Springs Fever: A Field & Recreation Guide to 500 Florida Springs.
2nd Edition by Joe Follman and Richard Buchanan

Sulphur Spring
Hillsborough County

Summary of Features
Scale—2nd magnitude 
Scenery—blighted urban area, near dog track and housing projects 
How Pristine?—dangerously polluted, pool encircled in concrete with spillway, adjacent to municipal pool and developed areas
Swimming—not allowed because of pollution
Protection—restoration efforts being considered 
Crowds—none at spring, can be heavy at adjacent pool
Access—excellent

Boil in spring pool
Waterfall out of spring enclosure
 
Spring run
Fish "nests" in run
Spring fountain house where people got water from spring
Park sign misspelling name of spring
Photo taken before restoration efforts

Directions
The spring is located about 1/8 mile east of Interstate 75 where it crosses the Hillsborough River. From I-75, exit onto Bird Street and go one block east (in front of dog track) to U.S. 41 (Nebraska Avenue). Go right or south on U.S. 41 just past dog track to the spring on the right just before the Hillsborough River.

For maps, latitude/longitude data, driving directions, satellite imagery, and topographic representations as well as weather conditions at this spring, go to Greg Johnson's informative "Florida Springs Database" web site at the following address:  http://www.ThisWaytothe.Net/springs/floridasprings.htm#Florida

Spring Description
The spring is encircled in concrete and about 50 feet in diameter. The pool was fenced off when visited in 2000, but previously was fairly clear and about 30 feet deep. Flow from the limestone openings creates large slicks on the surface of the pool. Water in the spring has a sulfurous odor. Water exits the concrete enclosure over two spillways and into a shallow and sandy run of about 200 yards to the Hillsborough River. Large fish may be seen in the run. There is a concrete retaining wall along part of the run outside the pool and a sidewalk around the pool. A pumphouse is next to the pool. About 100 yards west of the spring is a domed structure that for years pumped water from the spring into a small drinking fountain.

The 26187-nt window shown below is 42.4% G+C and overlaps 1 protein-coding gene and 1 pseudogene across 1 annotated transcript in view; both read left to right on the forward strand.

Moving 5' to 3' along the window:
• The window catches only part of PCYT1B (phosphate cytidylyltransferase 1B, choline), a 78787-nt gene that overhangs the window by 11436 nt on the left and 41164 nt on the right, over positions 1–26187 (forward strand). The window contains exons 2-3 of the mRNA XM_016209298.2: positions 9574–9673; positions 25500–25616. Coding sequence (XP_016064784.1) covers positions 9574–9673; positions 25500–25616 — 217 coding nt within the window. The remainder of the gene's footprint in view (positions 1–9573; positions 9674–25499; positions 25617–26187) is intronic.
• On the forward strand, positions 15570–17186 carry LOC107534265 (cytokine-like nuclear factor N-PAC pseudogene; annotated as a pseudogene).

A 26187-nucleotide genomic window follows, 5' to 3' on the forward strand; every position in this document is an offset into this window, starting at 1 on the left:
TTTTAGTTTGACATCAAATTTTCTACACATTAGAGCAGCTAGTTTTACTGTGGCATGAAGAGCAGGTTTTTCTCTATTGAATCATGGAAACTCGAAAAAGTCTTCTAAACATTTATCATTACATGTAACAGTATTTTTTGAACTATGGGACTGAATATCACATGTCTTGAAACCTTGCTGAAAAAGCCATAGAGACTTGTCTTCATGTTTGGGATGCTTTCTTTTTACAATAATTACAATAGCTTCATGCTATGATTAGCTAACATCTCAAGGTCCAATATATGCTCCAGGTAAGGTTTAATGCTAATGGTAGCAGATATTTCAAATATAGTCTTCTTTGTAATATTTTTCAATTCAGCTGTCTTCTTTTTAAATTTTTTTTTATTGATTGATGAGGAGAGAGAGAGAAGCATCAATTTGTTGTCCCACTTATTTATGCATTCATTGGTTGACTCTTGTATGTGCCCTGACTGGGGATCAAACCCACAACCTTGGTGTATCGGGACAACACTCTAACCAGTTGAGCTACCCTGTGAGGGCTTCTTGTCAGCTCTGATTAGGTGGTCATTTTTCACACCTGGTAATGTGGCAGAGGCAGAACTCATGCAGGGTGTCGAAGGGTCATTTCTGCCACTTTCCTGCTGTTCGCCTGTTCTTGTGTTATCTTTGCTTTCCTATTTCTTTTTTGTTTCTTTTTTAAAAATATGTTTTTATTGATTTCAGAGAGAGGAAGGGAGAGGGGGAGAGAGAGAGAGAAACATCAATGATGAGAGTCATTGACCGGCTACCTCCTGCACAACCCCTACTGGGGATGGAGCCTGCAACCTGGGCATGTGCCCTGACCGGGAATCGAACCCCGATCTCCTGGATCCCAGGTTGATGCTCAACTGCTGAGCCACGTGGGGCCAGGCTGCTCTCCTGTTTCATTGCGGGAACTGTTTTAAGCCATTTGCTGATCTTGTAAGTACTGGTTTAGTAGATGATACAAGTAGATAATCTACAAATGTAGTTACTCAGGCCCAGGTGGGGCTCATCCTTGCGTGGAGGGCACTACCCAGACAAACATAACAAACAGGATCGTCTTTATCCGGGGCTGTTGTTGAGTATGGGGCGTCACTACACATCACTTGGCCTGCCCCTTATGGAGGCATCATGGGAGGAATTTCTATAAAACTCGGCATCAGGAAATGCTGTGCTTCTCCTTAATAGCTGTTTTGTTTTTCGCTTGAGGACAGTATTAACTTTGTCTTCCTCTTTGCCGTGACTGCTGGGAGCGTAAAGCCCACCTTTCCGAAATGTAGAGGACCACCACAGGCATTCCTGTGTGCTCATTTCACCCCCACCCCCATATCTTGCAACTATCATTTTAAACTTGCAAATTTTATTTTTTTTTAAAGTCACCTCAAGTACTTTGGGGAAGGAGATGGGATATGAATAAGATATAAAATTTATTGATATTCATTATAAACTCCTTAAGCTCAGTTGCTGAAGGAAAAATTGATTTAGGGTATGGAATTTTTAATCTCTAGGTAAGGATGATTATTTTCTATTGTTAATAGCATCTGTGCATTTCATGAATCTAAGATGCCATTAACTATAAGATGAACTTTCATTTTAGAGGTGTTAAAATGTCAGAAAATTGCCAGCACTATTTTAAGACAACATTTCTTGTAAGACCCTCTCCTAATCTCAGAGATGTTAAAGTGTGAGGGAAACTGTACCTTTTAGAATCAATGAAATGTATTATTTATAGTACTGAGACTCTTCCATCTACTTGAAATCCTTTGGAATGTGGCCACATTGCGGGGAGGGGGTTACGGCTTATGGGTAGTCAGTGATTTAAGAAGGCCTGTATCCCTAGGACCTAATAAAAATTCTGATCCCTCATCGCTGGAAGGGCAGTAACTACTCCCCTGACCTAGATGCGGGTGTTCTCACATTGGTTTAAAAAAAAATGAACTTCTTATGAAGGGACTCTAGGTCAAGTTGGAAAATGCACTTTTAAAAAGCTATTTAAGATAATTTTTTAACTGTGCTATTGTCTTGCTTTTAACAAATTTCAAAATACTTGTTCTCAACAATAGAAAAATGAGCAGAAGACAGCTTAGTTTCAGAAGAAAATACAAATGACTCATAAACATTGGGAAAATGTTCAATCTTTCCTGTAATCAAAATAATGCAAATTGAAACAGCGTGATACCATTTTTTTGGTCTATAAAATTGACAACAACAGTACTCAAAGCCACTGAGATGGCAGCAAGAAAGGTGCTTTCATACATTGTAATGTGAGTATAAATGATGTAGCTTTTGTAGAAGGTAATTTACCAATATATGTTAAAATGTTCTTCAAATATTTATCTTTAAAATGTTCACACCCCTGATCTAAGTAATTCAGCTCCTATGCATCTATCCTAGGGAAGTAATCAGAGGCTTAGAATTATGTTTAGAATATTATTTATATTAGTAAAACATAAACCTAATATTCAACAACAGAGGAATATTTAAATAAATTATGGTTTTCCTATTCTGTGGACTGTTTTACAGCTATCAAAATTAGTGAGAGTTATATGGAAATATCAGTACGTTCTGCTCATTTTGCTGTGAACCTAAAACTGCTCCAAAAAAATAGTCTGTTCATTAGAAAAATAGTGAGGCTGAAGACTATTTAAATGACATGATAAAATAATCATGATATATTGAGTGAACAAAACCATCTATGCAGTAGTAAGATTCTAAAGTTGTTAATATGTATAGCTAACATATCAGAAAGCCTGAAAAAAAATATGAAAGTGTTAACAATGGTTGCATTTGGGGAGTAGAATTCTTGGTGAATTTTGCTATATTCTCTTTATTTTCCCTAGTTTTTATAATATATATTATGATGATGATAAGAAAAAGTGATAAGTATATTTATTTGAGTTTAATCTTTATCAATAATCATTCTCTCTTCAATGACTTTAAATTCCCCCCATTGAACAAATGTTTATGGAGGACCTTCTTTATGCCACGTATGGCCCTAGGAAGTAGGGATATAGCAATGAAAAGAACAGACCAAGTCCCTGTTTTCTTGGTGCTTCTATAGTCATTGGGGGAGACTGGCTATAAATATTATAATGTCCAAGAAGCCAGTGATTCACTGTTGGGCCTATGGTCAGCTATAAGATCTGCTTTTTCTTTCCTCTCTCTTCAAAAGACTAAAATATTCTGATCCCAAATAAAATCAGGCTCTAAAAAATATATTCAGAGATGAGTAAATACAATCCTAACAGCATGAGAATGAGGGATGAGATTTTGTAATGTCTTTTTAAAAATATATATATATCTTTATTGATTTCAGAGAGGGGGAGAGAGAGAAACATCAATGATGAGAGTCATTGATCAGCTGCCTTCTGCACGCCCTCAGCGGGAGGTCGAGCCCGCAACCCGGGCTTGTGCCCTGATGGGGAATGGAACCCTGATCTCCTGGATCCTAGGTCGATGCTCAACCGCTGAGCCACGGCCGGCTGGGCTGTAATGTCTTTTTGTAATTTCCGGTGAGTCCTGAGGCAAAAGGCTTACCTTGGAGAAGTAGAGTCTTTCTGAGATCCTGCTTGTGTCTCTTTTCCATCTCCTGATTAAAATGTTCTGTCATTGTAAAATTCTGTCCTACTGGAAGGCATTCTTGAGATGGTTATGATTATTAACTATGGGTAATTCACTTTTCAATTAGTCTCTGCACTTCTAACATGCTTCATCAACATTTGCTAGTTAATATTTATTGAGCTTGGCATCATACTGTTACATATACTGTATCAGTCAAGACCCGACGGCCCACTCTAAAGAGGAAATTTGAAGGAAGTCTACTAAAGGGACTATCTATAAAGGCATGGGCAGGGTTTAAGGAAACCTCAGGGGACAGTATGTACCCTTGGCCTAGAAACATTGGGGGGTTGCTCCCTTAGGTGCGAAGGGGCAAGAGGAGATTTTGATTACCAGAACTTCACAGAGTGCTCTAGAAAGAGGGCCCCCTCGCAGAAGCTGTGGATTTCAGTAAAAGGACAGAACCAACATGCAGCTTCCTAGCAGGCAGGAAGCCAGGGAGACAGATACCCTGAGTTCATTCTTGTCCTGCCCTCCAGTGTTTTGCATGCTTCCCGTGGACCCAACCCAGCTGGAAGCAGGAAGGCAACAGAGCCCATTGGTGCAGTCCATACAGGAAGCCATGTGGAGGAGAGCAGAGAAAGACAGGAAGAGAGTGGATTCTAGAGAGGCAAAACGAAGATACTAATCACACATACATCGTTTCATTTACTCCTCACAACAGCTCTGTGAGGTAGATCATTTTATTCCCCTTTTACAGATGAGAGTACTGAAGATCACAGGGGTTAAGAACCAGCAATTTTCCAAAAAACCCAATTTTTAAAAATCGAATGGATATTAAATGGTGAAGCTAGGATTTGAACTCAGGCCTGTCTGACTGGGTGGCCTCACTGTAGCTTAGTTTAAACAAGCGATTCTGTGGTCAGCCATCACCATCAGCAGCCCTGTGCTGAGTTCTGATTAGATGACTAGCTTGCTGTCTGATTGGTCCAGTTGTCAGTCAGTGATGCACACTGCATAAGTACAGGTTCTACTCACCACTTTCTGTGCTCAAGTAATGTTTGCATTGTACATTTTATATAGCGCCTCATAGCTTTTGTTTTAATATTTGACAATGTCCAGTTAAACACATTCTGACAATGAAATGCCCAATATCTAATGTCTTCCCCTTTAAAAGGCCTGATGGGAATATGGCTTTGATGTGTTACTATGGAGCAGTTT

The spring is in a densely developed area of homes, businesses, and highways. An historic domed structure is just north of the spring. Water from the spring was pumped to a fountain in the building, and people could drink and collect water from the fountain. It is current closed, and water is no longer pumped to this structure.

According to Dumeyer (in Abstracts of . . . 2003), the spring's

tributary area contains numerous sinkholes, many of which are used as urban stormwater drains because the area has no natural surface drainage to the [Hillsborough] river. The only natural surface channel is Curiosity Creek which drains 3.5 miles of the NW part of the area and originally flowed into Blue Sink, a swallet, where the surface flow entered the solution channels to Sulphur Springs. Blue Sink became plugged in 1974 and the surface waters now have to be pumped to the river. In addition to the creek, Blue Sink was also fed by Ewanowski Spring, a third magniude spring located 300 feet to the NW of Blue Sink. The plugging raised local water levels by 7-8 feet and blocked the flow from the spring. Initial pump testing showed that Ewanowski Spring could yield about 6 cfs if the Blue Sink water level was lowered to the original level. The Sulphur Springs flow recored show a subsequent decline after Blue Sink was plugged (p. 13).
An investigation is being made to see if Blue Spring can be unplugged to help restore the historic flow of Sulphur Springs. The partners in this research are the Tampa Water Departemnt, the Hillsborough River Basin Board, and the Florida Department of Environmental Protection (Abstracts of . . . 2003).

Florida’s Springs: Strategies for Protection and Restoration (Hartnett, 2000), records that Sulphur Spring suffers from high levels of coliform bacteria (perhaps from septic and local sewage system intrusion), nitrate levels as high as 0.89 mg per liter from stormwater runoff, reduced flow due to the filling of sinkholes that fed the spring, and increased levels of sodium in the springflow (p. 19).

Use/Access

Local Springiana Personal Impressions Nearby Springs
Eureka Springs
Lithia Spring
Phillipe Spring
Wall Spring
Espiritu Santo Springs
Indian Spring
Salt Spring
Tarpon Spring
Crystal Springs

Other Nearby Natural Features
Hillsborough River State Park
Little Manatee State Recreation Area
Fort DeSoto Park
Egmont Key State Park
Caladesi Island State Park
Honeymoon Island State Park